What does Gaper Delay

Susan's Scribblings the Blog

At least once a week I come across a traffic accident. These days fender benders (more like crushers) seem to involve three or four vehicles at a time. The days of a dent in the front of one vehicle and the rear of the one in front of it are gone. In its place are mutilated tin foil masses with tires on them.

On a major highway the most common problem is simply going way too fast. Second place goes to misjudgments in timing when changing lanes or watching for sudden stops. Auto manufacturers have discarded the good, sturdy metal bumper for a sleek fiberglass thing which should be relegated to the Ferrari on the Autobahn. This is why crash tests measure how the "cabin" holds up in a collision; they know everything sticking out of the main passenger portion of the vehicle is doomed in a crash, so as long as the sitting space is protected, they can feel they have done their part to keep drivers safe.

Once vehicles have been compromised by running into each other, the passengers who can exit their rides have the ignominious distinction of standing off to one side with their faces set in the “I never saw this one coming” expression. The cell phones come out and calls are made to expectant parties to inform of pending lateness, while the police and tow trucks and flatbeds seal off the area so it can be stared at and notes taken.

These all results in what traffic reporters on the rush hour newscasts call the Gaper Delay, because people actually slow down to look at the scene and gape with mouths open at the results. It's probably an instinctive “there but for the grace of God and my good driving ability go I” kind of moment. In order to properly gape, one must get to the point of passing the area of ​​the accident. This can take anywhere from ten minutes to two hours to accomplish.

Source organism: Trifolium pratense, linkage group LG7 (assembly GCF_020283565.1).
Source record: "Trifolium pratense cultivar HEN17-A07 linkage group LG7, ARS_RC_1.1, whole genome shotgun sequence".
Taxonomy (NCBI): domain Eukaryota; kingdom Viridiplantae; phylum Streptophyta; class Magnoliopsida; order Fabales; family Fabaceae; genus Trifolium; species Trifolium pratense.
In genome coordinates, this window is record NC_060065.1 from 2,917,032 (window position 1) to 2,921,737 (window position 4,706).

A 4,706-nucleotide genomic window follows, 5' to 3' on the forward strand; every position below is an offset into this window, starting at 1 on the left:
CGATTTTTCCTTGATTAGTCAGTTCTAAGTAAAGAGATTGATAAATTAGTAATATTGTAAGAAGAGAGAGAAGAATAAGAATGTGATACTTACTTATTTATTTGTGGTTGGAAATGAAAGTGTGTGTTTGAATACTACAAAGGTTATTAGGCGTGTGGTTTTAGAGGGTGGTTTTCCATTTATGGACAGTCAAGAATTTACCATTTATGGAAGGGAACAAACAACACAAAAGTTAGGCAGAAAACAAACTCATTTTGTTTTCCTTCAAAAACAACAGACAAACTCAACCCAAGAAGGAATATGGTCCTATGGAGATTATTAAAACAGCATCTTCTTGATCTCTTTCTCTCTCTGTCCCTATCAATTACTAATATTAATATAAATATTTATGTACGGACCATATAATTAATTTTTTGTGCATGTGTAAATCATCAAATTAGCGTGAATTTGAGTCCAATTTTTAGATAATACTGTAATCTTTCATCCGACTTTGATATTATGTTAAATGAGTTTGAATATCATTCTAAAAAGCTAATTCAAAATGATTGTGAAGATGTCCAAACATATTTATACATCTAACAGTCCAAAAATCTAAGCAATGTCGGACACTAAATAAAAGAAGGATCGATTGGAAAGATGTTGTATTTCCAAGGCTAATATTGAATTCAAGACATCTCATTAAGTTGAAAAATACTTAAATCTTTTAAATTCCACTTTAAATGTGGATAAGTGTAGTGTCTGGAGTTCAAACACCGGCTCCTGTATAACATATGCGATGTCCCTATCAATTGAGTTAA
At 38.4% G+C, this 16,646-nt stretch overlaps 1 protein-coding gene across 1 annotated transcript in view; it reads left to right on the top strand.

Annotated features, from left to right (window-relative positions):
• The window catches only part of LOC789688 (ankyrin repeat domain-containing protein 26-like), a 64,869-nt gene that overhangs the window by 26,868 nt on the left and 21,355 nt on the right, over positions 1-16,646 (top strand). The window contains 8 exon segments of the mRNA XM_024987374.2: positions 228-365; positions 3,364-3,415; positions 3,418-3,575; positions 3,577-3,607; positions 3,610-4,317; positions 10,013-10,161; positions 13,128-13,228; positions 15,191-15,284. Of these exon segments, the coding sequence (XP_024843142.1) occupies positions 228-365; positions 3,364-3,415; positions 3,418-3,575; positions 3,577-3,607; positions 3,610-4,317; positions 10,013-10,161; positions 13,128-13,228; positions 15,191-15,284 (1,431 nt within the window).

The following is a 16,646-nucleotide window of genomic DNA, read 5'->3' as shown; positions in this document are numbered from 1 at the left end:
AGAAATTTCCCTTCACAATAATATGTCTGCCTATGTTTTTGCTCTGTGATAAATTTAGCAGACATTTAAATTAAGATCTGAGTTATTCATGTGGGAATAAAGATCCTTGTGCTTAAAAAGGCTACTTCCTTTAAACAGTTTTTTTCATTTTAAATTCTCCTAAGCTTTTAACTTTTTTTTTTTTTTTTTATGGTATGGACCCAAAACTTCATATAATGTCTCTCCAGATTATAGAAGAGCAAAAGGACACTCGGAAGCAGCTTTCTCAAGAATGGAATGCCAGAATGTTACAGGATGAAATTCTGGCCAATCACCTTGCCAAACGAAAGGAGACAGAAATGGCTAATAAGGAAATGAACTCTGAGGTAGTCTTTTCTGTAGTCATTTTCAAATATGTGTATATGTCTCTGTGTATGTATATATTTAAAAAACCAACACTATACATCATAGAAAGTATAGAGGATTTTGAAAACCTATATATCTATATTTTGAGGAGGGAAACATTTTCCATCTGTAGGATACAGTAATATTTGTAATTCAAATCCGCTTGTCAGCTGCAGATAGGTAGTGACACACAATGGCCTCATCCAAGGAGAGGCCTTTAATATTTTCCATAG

A properly run Gaper Delay consists of each vehicle in the traffic jam yielding to the principle that, if every vehicle lets another squeeze over into the reduced field of open lanes, everybody can move somewhat faster. This one I just experienced did not run properly. The lucky folks riding in the left lane against the infamous “Jersey barriers” (which is technically against the law) loved having clear passage and would not let vehicles to their right merge. I was in lane three, so I had to drive for about half a mile before I got into lane two.

What also bothers me about these delays is that people in accidents exit their vehicles while other cars are driving by at normal speed (which is about ten miles per hour higher than posted). If all vehicles would stop the minute an accident happens, the victims might be able to get to the median or the side of the road (whichever is closer) quicker. Instead of gaping, we would be acknowledging that life has been slightly disrupted, and that those involved matter. Then we can navigate our way around so the police and rescue teams can do their job. Of course nobody thinks about that while rushing through life, but when you think about it, our mouths gape open for all of us at least once: when the last breath of life is through.

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